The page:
mantic, modern, Szigeti started
the vogue for many a concerto -
Prokofieff, Tartini, Frank Martin
- and for many a composition of
Stravinsky, Bela Bartok and Ern-
est Bloch.
Despite his universal acclaim,
Six-eti take his fam with an

Under Society Guidance

Founded in 1879, the Choral Union has evolved under the guid-
ance of the University Musical Society. Portrai'
Prof. Lester McCoy of the music school conducts the singers. La Folia
When first organized, the music group was comprised of singers
from four local churches grouped together at that time to sing Sympho
choruses from Handel's "Messiah." (Itali
The organization is one of the oldest and largest permanent
SatL
choral groups in the country.
Through the years, the group has added more members, made'
its repertoire larger and changed its name to the one it now holds.
Meetings were spent in discussing i
performance procedure, choral re -NOTE CONDUCTORS- -ID~
hearsals and social entertainment. TE
The Choral Union pledged to
give four concerts for the benefit
of the Ladies Societies of the Pres-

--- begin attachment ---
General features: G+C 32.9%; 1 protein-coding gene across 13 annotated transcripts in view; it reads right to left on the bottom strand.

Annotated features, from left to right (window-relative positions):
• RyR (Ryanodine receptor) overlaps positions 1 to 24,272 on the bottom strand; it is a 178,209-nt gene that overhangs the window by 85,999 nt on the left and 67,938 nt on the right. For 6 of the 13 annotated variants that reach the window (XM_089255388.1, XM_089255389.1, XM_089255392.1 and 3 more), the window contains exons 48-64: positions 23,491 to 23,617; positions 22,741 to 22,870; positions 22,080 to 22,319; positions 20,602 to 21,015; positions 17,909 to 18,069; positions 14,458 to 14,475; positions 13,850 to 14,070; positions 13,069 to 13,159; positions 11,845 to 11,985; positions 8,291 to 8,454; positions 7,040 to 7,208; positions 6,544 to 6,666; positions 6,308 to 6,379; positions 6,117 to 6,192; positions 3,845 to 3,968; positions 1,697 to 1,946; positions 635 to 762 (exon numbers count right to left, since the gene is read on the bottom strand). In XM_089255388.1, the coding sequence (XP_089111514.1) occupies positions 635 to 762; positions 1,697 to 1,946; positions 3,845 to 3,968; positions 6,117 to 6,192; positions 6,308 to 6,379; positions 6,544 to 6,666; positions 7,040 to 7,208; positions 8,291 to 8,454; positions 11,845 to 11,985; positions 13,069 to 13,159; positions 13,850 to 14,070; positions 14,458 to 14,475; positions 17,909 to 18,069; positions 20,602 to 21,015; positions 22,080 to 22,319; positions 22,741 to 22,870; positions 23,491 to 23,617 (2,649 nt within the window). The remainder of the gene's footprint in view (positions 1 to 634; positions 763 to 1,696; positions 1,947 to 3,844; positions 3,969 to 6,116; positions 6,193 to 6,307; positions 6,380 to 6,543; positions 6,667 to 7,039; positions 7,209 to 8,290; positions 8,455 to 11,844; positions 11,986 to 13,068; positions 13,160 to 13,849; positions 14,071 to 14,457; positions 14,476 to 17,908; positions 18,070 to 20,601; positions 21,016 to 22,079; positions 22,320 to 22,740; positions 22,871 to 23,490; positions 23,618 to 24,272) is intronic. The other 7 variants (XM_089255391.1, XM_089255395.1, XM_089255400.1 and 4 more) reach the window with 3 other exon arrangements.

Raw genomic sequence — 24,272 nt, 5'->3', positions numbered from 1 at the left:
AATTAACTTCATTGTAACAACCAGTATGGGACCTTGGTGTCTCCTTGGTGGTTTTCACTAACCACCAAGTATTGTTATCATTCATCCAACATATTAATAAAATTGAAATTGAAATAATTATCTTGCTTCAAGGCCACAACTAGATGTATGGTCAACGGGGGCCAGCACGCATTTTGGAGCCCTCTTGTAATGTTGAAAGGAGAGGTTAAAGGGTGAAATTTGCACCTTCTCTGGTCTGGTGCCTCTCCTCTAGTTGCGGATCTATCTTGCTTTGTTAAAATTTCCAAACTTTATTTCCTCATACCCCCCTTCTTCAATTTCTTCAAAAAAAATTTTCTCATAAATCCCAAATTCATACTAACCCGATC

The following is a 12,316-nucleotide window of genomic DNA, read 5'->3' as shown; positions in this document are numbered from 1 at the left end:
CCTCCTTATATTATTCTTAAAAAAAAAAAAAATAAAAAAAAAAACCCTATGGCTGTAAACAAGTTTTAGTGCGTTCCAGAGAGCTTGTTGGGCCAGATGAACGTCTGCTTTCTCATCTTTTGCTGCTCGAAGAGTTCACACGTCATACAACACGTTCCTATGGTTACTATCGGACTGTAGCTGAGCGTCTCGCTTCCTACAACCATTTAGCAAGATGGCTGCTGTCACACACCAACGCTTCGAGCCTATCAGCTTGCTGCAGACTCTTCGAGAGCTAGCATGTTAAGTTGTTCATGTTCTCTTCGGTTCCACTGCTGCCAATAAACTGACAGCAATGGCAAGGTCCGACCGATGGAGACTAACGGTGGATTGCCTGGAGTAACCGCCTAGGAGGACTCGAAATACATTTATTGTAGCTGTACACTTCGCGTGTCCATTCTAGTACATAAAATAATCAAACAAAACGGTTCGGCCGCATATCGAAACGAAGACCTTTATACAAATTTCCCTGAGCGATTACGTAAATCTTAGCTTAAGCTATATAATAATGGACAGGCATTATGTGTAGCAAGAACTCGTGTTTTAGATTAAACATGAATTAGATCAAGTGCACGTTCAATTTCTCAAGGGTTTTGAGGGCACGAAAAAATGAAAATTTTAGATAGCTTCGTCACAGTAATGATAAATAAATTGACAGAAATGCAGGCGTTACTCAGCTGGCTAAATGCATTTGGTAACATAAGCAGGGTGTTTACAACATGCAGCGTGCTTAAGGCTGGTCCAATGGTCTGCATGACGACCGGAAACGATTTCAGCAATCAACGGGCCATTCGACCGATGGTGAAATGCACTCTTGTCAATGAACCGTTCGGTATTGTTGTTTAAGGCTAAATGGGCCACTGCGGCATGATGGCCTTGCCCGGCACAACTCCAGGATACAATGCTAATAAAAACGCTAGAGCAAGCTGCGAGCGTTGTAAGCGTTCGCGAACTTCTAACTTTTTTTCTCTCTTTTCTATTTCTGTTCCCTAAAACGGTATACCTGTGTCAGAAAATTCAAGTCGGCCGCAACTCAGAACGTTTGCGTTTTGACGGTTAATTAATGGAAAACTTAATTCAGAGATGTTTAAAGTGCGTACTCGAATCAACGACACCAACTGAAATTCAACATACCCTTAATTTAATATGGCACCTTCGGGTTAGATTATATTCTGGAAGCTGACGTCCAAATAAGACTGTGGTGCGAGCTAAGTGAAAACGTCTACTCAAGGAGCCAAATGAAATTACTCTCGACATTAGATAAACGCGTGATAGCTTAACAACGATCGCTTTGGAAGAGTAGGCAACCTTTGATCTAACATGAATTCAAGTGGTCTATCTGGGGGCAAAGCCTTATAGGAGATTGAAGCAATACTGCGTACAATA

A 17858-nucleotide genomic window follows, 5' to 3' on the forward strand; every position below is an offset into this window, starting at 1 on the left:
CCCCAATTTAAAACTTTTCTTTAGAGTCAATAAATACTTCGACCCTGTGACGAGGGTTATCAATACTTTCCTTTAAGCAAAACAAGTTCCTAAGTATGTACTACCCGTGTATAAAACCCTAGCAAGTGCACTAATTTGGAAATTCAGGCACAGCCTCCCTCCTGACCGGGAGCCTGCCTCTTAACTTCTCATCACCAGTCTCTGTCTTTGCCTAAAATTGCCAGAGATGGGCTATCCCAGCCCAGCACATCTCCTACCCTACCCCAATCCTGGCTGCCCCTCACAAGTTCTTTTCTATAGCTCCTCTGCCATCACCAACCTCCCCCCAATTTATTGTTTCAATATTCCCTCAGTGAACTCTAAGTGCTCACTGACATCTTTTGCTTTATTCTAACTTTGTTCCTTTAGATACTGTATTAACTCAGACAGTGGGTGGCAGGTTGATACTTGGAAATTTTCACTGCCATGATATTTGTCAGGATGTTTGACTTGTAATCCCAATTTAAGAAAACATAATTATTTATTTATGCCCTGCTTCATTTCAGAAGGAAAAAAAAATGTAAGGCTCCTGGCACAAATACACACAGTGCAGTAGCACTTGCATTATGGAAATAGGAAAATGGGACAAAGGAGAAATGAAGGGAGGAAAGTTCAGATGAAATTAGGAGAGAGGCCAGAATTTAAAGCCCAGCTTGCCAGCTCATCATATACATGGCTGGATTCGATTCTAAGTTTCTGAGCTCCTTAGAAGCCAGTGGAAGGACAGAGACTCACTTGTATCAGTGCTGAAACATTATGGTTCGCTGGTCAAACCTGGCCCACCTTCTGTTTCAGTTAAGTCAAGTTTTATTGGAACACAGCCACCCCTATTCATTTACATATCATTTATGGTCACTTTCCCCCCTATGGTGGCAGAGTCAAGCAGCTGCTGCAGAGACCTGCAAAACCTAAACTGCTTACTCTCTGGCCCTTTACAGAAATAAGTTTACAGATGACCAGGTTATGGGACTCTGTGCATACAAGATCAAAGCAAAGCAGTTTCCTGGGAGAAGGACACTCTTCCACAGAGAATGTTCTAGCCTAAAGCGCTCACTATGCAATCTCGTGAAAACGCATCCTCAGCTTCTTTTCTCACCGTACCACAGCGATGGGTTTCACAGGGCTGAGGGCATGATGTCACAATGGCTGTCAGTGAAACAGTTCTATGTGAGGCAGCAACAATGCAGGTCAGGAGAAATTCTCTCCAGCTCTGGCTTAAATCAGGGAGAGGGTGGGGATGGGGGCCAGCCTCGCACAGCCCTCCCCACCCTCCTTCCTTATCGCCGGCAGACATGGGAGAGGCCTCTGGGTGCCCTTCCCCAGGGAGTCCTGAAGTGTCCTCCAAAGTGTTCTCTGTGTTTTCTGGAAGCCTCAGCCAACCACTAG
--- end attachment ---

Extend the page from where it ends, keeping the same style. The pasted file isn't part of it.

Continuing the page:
Congregational Churches. O
byterian, Methodist, Episcopal and o l hrhs
The group staged public con- Two
certs in which some of the solo altern"te
roles were taken by artists fromx: aeat
New York, Detroitan Chicago. "MaFst
The attendance, however, was Orma
meager and income was not" his positi
enough to meet expenses. concert ai
With a membership today of At five
more than three hundred singers and by th
drawn from the campus, commu- degrees in
nity and environs, the Choral Un- In 19
ion performs yearly at the May was invit
Festvial and sings in Handel'stundo
"Messiah" during December. <d <:

'I

mandy To Direct Orchestra
noted cOnductors, Eugene Ormandy and Thor Johnson, will
in conducting the Philadelphia Orchestra in the 64th Annual
val.
ndy is the present conductor of the orchestra. He assumed.
on in 1936, bringing to his job a wealth of experience as a.
tist, teacher and radio orchestra conductor.
e, Ormandy entered the Royal Academy of Music at Budapest>
e age of 15 had received his professor's diploma in addition to
piano playing, composition and counterpoint.
21 a long-cherished ambition was fulfilled when Ormandy>:'
ed to make a concert tour of the United States. The tour
be only glittering promises by an inexperienced manager;
oung artist soon found himself alone in a strange country :
mut funds.

- - '- -- .- I

antu the yc